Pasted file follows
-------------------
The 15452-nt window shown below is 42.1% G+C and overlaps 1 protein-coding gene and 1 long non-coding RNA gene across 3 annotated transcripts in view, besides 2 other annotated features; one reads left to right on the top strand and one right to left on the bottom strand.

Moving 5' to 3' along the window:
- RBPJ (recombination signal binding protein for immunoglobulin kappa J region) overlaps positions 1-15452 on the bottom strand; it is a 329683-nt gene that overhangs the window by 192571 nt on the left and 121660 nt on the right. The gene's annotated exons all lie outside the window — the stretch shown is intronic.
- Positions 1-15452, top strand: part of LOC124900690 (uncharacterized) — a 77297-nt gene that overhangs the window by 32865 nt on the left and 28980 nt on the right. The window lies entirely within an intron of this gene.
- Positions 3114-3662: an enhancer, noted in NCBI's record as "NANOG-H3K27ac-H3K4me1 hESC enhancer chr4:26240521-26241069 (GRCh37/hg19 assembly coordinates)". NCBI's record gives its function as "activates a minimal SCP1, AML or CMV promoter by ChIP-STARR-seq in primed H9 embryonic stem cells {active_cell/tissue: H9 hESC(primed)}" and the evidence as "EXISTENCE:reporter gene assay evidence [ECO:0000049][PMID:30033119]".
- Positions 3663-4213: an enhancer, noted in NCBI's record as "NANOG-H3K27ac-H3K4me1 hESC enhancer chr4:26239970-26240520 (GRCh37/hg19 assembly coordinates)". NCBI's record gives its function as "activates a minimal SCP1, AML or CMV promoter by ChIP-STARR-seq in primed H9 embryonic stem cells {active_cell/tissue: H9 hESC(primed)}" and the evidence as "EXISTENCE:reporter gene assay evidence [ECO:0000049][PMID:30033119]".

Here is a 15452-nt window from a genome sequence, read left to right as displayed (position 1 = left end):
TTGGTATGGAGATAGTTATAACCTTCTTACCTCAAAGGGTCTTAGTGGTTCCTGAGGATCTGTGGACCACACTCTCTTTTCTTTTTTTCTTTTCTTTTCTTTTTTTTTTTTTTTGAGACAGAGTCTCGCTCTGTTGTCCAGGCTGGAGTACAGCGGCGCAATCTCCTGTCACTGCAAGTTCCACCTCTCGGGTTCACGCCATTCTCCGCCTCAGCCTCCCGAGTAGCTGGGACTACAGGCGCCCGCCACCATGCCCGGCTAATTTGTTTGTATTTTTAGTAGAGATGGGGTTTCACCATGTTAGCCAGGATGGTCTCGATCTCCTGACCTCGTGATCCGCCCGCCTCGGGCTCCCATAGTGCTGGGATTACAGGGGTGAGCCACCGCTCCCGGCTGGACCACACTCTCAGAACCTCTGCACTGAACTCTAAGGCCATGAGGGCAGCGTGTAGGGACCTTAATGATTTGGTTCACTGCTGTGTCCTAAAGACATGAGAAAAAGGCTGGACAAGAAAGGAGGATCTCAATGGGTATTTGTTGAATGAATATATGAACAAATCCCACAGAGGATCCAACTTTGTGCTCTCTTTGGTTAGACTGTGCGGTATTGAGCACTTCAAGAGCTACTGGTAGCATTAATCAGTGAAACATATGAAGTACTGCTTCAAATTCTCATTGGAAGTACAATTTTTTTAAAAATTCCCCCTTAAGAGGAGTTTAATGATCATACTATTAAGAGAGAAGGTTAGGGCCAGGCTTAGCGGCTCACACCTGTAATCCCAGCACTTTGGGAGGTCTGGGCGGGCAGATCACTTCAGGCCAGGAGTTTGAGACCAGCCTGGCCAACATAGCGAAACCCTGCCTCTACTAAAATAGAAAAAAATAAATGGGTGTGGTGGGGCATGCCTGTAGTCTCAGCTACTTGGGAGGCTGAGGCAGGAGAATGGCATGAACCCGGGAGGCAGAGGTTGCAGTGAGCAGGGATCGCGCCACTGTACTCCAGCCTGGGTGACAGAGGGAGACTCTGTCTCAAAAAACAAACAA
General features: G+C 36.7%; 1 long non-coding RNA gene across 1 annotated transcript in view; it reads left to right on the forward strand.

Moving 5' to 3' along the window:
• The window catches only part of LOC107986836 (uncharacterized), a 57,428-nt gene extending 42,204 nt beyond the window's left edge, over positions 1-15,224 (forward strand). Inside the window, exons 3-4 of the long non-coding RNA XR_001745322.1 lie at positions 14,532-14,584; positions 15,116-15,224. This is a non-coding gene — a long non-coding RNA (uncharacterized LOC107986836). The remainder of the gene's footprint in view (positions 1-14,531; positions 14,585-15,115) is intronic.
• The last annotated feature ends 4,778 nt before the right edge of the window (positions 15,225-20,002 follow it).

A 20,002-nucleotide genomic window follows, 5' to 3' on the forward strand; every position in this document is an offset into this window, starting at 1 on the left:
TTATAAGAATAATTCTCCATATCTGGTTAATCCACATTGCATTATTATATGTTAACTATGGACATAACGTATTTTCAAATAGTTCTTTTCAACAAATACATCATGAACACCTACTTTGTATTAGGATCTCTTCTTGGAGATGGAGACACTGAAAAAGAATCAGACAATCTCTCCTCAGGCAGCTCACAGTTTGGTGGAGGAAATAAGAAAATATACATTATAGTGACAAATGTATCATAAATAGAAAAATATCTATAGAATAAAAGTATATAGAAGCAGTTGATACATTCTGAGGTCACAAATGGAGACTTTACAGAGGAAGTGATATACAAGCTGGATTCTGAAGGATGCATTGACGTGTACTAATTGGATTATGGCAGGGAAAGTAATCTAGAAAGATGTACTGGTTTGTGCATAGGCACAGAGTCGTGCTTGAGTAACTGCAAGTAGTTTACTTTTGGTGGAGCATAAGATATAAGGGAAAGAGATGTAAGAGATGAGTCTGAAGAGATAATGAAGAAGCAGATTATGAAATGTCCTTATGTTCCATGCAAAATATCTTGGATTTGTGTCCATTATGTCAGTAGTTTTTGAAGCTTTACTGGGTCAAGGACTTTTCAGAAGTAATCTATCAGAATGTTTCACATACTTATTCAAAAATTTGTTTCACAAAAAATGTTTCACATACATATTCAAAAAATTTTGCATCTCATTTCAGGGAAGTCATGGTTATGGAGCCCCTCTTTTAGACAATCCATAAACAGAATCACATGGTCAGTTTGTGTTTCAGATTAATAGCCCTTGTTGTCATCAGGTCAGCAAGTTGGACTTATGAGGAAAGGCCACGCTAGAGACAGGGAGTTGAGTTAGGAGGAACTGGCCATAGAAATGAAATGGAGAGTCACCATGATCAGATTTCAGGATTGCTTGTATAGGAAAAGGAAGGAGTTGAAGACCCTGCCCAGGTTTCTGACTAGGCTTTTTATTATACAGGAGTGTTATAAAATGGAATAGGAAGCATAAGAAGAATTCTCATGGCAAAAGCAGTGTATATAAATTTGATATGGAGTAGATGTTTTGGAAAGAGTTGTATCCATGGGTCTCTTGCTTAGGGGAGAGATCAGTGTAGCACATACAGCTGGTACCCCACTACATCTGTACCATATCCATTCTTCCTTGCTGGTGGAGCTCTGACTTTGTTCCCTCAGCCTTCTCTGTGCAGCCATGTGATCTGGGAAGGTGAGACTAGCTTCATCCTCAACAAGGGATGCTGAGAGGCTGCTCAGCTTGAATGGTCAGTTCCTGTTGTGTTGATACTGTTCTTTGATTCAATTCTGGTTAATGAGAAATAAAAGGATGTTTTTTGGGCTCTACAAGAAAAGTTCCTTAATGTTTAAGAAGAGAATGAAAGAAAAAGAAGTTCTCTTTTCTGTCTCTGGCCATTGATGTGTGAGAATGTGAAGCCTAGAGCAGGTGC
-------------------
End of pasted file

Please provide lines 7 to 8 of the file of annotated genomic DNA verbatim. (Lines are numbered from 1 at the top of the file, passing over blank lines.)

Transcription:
Here is a 15452-nt window from a genome sequence, read left to right as displayed (position 1 = left end):
TTGGTATGGAGATAGTTATAACCTTCTTACCTCAAAGGGTCTTAGTGGTTCCTGAGGATCTGTGGACCACACTCTCTTTTCTTTTTTTCTTTTCTTTTCTTTTTTTTTTTTTTTGAGACAGAGTCTCGCTCTGTTGTCCAGGCTGGAGTACAGCGGCGCAATCTCCTGTCACTGCAAGTTCCACCTCTCGGGTTCACGCCATTCTCCGCCTCAGCCTCCCGAGTAGCTGGGACTACAGGCGCCCGCCACCATGCCCGGCTAATTTGTTTGTATTTTTAGTAGAGATGGGGTTTCACCATGTTAGCCAGGATGGTCTCGATCTCCTGACCTCGTGATCCGCCCGCCTCGGGCTCCCATAGTGCTGGGATTACAGGGGTGAGCCACCGCTCCCGGCTGGACCACACTCTCAGAACCTCTGCACTGAACTCTAAGGCCATGAGGGCAGCGTGTAGGGACCTTAATGATTTGGTTCACTGCTGTGTCCTAAAGACATGAGAAAAAGGCTGGACAAGAAAGGAGGATCTCAATGGGTATTTGTTGAATGAATATATGAACAAATCCCACAGAGGATCCAACTTTGTGCTCTCTTTGGTTAGACTGTGCGGTATTGAGCACTTCAAGAGCTACTGGTAGCATTAATCAGTGAAACATATGAAGTACTGCTTCAAATTCTCATTGGAAGTACAATTTTTTTAAAAATTCCCCCTTAAGAGGAGTTTAATGATCATACTATTAAGAGAGAAGGTTAGGGCCAGGCTTAGCGGCTCACACCTGTAATCCCAGCACTTTGGGAGGTCTGGGCGGGCAGATCACTTCAGGCCAGGAGTTTGAGACCAGCCTGGCCAACATAGCGAAACCCTGCCTCTACTAAAATAGAAAAAAATAAATGGGTGTGGTGGGGCATGCCTGTAGTCTCAGCTACTTGGGAGGCTGAGGCAGGAGAATGGCATGAACCCGGGAGGCAGAGGTTGCAGTGAGCAGGGATCGCGCCACTGTACTCCAGCCTGGGTGACAGAGGGAGACTCTGTCTCAAAAAACAAACAA